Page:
Courtesy of an invitation from the conference convenor (The International Institute of Knowledge Management) I joined delegates from higher education institutions across the Asian region in sharing practice on digital education at the 2nd International Conference on Global Education and E-Learning (GLOBED 2018) on 12th and 13th November in Kuala Lumpur, Malaysia. The digital literacies theme for the conference invited delegates to submit research papers on ‘space, mobilities and practice’ – paying specific attention to the skills required by academics to thrive in a digital environment and to help support the new generation of learners coming into higher education. This was a theme that I addressed in my own presentation on programme design at the University of York (slides here), highlighting the opportunities for the use of technology to support active learning study and assessment methods – specifically as a medium to exploit students’ creative capacities in expressing and developing their own learning.
The conference offered an excellent opportunity to learn about innovations in digital practice across Asia. Dr Rosamaliza Kamalludeen (International Islamic University Malaysia) gave the opening keynote talk, reporting on digital developments within the Malaysian higher education sector. The Malaysian government’s Education Blueprint (2015-2025) has established a clear vision for higher education supported through the use of learning technology. The Blueprint articulates a commitment to ‘harness the power of online learning to widen access to good quality content, enhance the quality of teaching and learning, lower the cost of delivery, and bring Malaysian expertise to the global community’. Dr Kamulludeen explained how this commitment has helped to shape institutional objectives, not least in the development of open education courses as a way of sharing knowledge and opening up access to higher education. The Malaysian government has required each HE institution to produce a minimum of four MOOCs showcasing their niche areas of expertise – for which dedicated pump priming funds have been provided. The education ministry has subsequently established a national e-learning platform to host these courses- delivered on the OpenLearning platform (https://www.openlearning.com/malaysiamoocs) – which is free to use for non-profit bearing course delivery – offering a sustainable way forward in the sharing of content and course materials across the country.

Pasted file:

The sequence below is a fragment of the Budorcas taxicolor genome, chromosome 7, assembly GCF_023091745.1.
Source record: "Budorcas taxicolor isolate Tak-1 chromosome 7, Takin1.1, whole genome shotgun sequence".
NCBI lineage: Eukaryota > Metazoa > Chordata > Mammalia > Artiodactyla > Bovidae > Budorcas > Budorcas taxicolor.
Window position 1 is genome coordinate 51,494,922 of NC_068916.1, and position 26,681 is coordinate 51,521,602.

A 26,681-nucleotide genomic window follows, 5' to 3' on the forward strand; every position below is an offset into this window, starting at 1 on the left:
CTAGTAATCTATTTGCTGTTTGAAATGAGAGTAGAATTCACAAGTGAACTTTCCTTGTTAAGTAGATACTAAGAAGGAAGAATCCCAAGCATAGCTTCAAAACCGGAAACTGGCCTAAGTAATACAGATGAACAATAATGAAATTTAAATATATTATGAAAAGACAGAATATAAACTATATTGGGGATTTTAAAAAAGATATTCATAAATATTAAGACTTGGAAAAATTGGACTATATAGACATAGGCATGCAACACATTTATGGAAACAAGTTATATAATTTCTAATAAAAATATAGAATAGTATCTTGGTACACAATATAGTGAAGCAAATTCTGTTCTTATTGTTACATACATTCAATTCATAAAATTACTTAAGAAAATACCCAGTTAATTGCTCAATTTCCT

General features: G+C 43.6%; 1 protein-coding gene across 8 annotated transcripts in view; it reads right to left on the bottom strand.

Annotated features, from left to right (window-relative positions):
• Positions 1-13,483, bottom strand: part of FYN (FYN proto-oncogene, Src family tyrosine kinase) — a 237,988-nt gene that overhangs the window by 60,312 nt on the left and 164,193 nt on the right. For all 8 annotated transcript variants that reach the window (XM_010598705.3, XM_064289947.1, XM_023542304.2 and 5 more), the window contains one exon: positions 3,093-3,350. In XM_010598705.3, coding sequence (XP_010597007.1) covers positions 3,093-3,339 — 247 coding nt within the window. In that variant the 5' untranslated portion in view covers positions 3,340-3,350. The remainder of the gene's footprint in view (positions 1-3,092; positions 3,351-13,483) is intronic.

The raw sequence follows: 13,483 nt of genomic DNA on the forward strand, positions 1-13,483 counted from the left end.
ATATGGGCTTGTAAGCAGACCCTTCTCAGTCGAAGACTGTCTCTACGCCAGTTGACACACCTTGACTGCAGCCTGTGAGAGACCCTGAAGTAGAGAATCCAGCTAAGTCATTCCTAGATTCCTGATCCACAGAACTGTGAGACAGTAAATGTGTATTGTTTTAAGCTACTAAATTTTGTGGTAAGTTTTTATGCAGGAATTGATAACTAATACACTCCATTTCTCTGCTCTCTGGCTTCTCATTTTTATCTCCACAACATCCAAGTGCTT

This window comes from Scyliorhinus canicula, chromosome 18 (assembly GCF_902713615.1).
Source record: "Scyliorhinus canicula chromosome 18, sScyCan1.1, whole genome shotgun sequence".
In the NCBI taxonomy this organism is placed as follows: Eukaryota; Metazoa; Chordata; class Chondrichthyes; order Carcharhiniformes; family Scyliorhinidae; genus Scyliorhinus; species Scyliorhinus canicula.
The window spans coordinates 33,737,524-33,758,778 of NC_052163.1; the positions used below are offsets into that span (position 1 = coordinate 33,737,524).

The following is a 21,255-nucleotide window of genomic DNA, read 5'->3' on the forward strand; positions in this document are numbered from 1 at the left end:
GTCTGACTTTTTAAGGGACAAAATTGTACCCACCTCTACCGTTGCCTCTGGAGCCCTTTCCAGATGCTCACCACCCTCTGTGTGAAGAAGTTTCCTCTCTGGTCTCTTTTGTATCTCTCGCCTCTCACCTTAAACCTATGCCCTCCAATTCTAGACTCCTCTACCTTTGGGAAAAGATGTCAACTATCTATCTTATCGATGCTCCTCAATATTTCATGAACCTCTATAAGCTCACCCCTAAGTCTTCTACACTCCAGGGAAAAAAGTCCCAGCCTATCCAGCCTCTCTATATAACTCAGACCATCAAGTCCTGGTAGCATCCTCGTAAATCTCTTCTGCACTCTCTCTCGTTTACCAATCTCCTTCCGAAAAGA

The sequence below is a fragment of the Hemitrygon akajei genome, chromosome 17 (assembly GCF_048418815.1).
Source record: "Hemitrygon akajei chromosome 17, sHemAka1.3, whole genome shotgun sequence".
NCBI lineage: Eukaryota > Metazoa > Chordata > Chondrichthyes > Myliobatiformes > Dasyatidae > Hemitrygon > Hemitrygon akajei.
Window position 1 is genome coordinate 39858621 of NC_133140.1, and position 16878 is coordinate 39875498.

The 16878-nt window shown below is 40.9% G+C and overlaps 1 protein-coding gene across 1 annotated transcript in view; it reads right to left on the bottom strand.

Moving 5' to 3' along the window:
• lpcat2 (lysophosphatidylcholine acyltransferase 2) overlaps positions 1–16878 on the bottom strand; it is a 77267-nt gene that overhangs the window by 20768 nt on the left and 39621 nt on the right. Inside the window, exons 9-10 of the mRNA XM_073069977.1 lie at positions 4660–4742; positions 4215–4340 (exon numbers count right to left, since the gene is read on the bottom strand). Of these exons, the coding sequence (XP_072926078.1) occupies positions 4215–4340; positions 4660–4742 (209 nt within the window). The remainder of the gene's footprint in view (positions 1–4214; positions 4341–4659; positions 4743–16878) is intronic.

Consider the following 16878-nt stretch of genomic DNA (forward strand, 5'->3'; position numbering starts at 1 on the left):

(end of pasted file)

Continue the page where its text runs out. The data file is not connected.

There were a number of stand-out presentations on institutional digital practices and innovations which caught my attention, not least the paper by Maya Al Hawary (Hamdan Bin Mohammed Smart University) on the use of social media platforms in the United Arab Emirates. Maya reported how video clips have been created to explore emotional intelligence principles and used to address ethical, cultural and social awareness, and have been widely disseminated through social media channels. These video resources are aimed at promoting the significance of emotional intelligence in supporting effective interaction in work and personal life, touching on social skills and the development of decision-making and leadership capabilities. The efficacy of this micro-learning approach in enhancing social and professional skills forms the central focus of the PhD study that she is currently researching.
Manurung and Purawadi reported on an ethnographic study of informal learning spaces in Bandung city Indonesia, comparing student engagement levels in informal learning situations with attendance and engagement as part of formal on-campus activities. Through a qualitative study of student behaviour in cafes and restaurants, they have tracked how students have developed their own autonomous learning communities, drawing on virtual tools and resources to support their learning. This has led to some instructional experimentation with blended delivery and off-site / off-campus teaching in coffee shops as a way of engaging learners who struggle with the stresses of the formal curriculum, leading to improved engagement patterns.
Using technology to increase participation for non-traditional learners was a theme which was explored in a number of other presentations. Hettiarachchi reported on how the promotion of self-directed learning for undergraduates was being supported at Kelaniya University, Sri Lanka through an online gamification design to a computing fundamentals course. The gamification design has been successful in driving up participation rates, which have enabled students to grasp core computing concepts which they need to apply to programme-level activities within the Department of Industrial Management.
These are just some of the highlights of a fascinating conference event, which provided many networking opportunities and a valuable space to reflect on strategies for the embedding of technology enhanced learning from a variety of national and institutional perspectives. My sincere thanks to the International Institute of Knowledge Management for arranging for me to attend GLOBED 2018.